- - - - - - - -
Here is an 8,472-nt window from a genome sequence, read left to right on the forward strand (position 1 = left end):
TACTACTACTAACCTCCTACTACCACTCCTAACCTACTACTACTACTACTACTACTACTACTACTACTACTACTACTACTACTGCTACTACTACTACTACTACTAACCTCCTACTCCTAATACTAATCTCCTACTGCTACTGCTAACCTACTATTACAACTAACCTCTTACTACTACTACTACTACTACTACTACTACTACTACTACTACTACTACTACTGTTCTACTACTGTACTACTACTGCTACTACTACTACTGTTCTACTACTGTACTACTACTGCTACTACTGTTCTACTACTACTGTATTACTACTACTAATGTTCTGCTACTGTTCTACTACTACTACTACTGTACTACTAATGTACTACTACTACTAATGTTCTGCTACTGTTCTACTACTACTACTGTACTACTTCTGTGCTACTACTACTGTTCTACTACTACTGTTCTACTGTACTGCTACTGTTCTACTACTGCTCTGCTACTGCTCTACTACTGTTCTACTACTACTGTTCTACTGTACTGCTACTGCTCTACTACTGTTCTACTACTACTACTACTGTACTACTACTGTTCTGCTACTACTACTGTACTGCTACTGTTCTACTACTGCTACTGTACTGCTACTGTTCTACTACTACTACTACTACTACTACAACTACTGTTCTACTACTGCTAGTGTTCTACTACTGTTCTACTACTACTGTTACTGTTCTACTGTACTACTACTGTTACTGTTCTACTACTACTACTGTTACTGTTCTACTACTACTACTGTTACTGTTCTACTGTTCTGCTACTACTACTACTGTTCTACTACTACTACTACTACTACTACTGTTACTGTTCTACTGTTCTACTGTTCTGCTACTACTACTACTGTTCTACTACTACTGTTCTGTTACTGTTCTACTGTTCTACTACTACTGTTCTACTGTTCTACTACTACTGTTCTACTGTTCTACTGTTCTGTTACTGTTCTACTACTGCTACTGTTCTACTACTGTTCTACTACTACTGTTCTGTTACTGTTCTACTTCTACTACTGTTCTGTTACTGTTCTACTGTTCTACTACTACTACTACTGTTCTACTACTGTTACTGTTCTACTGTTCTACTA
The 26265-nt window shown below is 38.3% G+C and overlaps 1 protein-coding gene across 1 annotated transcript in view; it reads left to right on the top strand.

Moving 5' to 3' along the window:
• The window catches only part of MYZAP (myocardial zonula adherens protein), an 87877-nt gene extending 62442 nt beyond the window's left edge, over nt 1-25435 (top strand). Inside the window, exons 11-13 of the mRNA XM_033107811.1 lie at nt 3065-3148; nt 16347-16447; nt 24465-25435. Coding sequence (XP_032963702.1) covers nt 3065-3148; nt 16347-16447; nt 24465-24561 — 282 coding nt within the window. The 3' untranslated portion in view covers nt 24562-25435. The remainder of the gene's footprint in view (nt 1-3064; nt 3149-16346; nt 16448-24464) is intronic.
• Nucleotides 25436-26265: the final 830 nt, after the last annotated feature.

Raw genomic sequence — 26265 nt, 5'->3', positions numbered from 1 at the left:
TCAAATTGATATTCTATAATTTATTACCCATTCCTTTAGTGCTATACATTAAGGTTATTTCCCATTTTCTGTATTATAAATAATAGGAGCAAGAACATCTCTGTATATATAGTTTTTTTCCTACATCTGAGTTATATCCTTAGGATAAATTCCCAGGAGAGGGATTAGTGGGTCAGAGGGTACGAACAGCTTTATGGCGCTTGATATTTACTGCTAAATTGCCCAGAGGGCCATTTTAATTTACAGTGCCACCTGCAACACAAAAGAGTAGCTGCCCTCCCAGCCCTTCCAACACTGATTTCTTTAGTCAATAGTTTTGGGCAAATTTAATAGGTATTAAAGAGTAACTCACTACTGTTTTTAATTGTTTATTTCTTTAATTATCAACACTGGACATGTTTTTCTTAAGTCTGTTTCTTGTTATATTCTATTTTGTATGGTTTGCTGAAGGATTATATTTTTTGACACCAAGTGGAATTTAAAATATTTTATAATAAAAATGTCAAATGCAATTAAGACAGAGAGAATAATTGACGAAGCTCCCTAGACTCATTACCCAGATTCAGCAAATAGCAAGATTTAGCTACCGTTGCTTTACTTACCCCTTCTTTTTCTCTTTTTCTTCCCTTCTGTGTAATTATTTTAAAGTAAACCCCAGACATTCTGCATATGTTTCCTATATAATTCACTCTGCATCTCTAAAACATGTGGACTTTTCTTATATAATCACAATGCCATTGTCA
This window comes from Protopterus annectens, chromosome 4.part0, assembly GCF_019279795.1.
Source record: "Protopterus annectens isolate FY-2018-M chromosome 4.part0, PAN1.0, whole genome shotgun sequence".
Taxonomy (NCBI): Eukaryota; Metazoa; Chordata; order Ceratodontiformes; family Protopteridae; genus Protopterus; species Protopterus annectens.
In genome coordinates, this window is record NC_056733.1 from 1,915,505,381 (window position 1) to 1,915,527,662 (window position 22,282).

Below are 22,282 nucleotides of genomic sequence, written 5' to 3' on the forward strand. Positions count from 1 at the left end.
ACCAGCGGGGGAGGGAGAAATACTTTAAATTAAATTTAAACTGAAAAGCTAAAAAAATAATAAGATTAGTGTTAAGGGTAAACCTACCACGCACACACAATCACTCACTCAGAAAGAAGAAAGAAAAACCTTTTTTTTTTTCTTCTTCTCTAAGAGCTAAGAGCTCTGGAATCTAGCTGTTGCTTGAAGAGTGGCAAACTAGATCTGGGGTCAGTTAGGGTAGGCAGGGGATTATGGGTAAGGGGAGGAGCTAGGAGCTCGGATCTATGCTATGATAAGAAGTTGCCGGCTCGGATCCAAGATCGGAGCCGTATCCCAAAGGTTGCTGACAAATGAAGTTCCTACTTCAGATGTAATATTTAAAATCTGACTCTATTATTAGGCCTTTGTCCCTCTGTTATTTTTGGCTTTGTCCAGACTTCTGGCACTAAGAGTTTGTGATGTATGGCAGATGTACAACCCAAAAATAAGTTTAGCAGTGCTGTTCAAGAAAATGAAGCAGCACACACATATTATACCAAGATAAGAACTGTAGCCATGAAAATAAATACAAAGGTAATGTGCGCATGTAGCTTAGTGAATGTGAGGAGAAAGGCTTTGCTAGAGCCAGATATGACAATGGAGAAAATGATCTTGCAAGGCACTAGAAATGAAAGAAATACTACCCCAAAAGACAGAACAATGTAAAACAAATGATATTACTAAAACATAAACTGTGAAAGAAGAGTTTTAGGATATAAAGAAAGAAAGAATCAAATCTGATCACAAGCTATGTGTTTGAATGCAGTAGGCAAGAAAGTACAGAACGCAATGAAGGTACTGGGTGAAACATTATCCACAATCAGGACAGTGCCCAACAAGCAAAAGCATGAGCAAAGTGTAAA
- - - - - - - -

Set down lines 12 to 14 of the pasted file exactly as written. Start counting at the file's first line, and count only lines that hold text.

In genome coordinates, this window is record NC_056733.1 from 1,915,505,381 (window position 1) to 1,915,527,662 (window position 22,282).

Below are 22,282 nucleotides of genomic sequence, written 5' to 3' on the forward strand. Positions count from 1 at the left end.
ACCAGCGGGGGAGGGAGAAATACTTTAAATTAAATTTAAACTGAAAAGCTAAAAAAATAATAAGATTAGTGTTAAGGGTAAACCTACCACGCACACACAATCACTCACTCAGAAAGAAGAAAGAAAAACCTTTTTTTTTTTCTTCTTCTCTAAGAGCTAAGAGCTCTGGAATCTAGCTGTTGCTTGAAGAGTGGCAAACTAGATCTGGGGTCAGTTAGGGTAGGCAGGGGATTATGGGTAAGGGGAGGAGCTAGGAGCTCGGATCTATGCTATGATAAGAAGTTGCCGGCTCGGATCCAAGATCGGAGCCGTATCCCAAAGGTTGCTGACAAATGAAGTTCCTACTTCAGATGTAATATTTAAAATCTGACTCTATTATTAGGCCTTTGTCCCTCTGTTATTTTTGGCTTTGTCCAGACTTCTGGCACTAAGAGTTTGTGATGTATGGCAGATGTACAACCCAAAAATAAGTTTAGCAGTGCTGTTCAAGAAAATGAAGCAGCACACACATATTATACCAAGATAAGAACTGTAGCCATGAAAATAAATACAAAGGTAATGTGCGCATGTAGCTTAGTGAATGTGAGGAGAAAGGCTTTGCTAGAGCCAGATATGACAATGGAGAAAATGATCTTGCAAGGCACTAGAAATGAAAGAAATACTACCCCAAAAGACAGAACAATGTAAAACAAATGATATTACTAAAACATAAACTGTGAAAGAAGAGTTTTAGGATATAAAGAAAGAAAGAATCAAATCTGATCACAAGCTATGTGTTTGAATGCAGTAGGCAAGAAAGTACAGAACGCAATGAAGGTACTGGGTGAAACATTATCCACAATCAGGACAGTGCCCAACAAGCAAAAGCATGAGCAAAGTGTAAA